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US Supreme Court ruling eases donation limits

WASHINGTON--The Supreme Court struck down some limits on campaign contributions, creating the potential for big donors to play an even greater role in U.S. congressional and presidential campaigns.

The narrowly divided court on Wednesday rejected a ceiling, now set at US$123,200, on overall contributions to candidates, parties and political action committees over a two-year period. But the impact of this ruling is limited because it does not undermine restrictions on contributions to individual candidates, now set at US$2,600 per candidate, per election.

Still, the ruling further erodes restrictions put in place to reduce the influence of big spenders on U.S. politics. It follows a major 2010 case that lifted limits on independent spending by corporations and unions. Under that ruling, big donors have been able to work around the restrictions by going outside the campaign regulatory system and spending an unlimited amount of money on attack ads.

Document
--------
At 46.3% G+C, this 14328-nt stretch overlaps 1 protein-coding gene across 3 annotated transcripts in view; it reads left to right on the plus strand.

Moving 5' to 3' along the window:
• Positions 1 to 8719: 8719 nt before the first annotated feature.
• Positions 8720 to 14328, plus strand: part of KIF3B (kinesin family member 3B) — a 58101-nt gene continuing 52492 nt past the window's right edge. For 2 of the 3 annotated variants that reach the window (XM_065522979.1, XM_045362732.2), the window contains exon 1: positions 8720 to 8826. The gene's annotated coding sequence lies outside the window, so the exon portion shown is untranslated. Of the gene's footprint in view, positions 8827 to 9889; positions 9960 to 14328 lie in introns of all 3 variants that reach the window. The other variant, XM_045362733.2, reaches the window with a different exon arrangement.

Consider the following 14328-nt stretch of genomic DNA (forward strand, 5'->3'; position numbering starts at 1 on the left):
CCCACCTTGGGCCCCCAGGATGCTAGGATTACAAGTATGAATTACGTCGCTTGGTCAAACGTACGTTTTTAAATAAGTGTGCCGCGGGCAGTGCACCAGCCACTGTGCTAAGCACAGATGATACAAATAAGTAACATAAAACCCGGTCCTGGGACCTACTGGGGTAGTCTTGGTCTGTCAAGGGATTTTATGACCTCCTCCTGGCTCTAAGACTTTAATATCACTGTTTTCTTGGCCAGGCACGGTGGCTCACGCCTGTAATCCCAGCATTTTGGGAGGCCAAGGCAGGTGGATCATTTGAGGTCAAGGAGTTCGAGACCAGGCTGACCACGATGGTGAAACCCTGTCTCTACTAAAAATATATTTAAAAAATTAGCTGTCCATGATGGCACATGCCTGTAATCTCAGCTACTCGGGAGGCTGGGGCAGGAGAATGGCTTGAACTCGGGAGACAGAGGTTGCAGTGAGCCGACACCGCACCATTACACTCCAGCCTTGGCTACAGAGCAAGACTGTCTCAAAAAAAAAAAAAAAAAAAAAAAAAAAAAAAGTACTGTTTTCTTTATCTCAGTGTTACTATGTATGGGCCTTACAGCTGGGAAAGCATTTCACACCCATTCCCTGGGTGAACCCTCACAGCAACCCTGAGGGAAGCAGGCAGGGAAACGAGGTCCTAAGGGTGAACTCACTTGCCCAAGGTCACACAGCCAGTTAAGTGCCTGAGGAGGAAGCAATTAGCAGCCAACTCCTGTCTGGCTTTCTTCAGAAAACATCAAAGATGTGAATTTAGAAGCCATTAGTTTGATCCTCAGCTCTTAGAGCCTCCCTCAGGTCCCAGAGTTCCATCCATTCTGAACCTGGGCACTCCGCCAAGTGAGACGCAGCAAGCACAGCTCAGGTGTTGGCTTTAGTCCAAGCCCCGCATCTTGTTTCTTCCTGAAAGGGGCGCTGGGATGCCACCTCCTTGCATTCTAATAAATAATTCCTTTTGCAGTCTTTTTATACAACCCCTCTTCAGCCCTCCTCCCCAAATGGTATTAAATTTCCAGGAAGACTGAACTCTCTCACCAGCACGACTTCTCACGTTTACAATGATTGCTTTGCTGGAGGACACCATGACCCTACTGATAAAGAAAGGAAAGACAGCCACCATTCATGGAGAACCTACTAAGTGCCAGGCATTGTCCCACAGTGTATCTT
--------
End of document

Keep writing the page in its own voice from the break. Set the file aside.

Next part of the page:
The 5-4 ruling split the court's liberal and conservative justices. Chief Justice John Roberts, a conservative, said the aggregate limits do not act to prevent corruption, the rationale the court has upheld as justifying contribution limits. He said it intrudes on citizens' free-speech rights.

Justice Stephen Breyer, writing for the liberal dissenters, said that the court's conservatives had “eviscerated our nation's campaign finance laws” through Wednesday's ruling and the 2010 decision, known as Citizens United.

“If the court in Citizens United opened a door, today's decision we fear will open a floodgate,” Breyer said in comments from the bench. “It understates the importance of protecting the political integrity of our governmental institution.”

Reaction to the ruling generally followed party lines, with advocates of capping money in politics aligned with Democrats in opposition to the decision.

White House spokesman Josh Earnest says the Obama administration is still reviewing the details of Wednesday's decision. But he noted that the solicitor general, which argues the administration's positions before the court, had defended the constitutionality of the previous limits.

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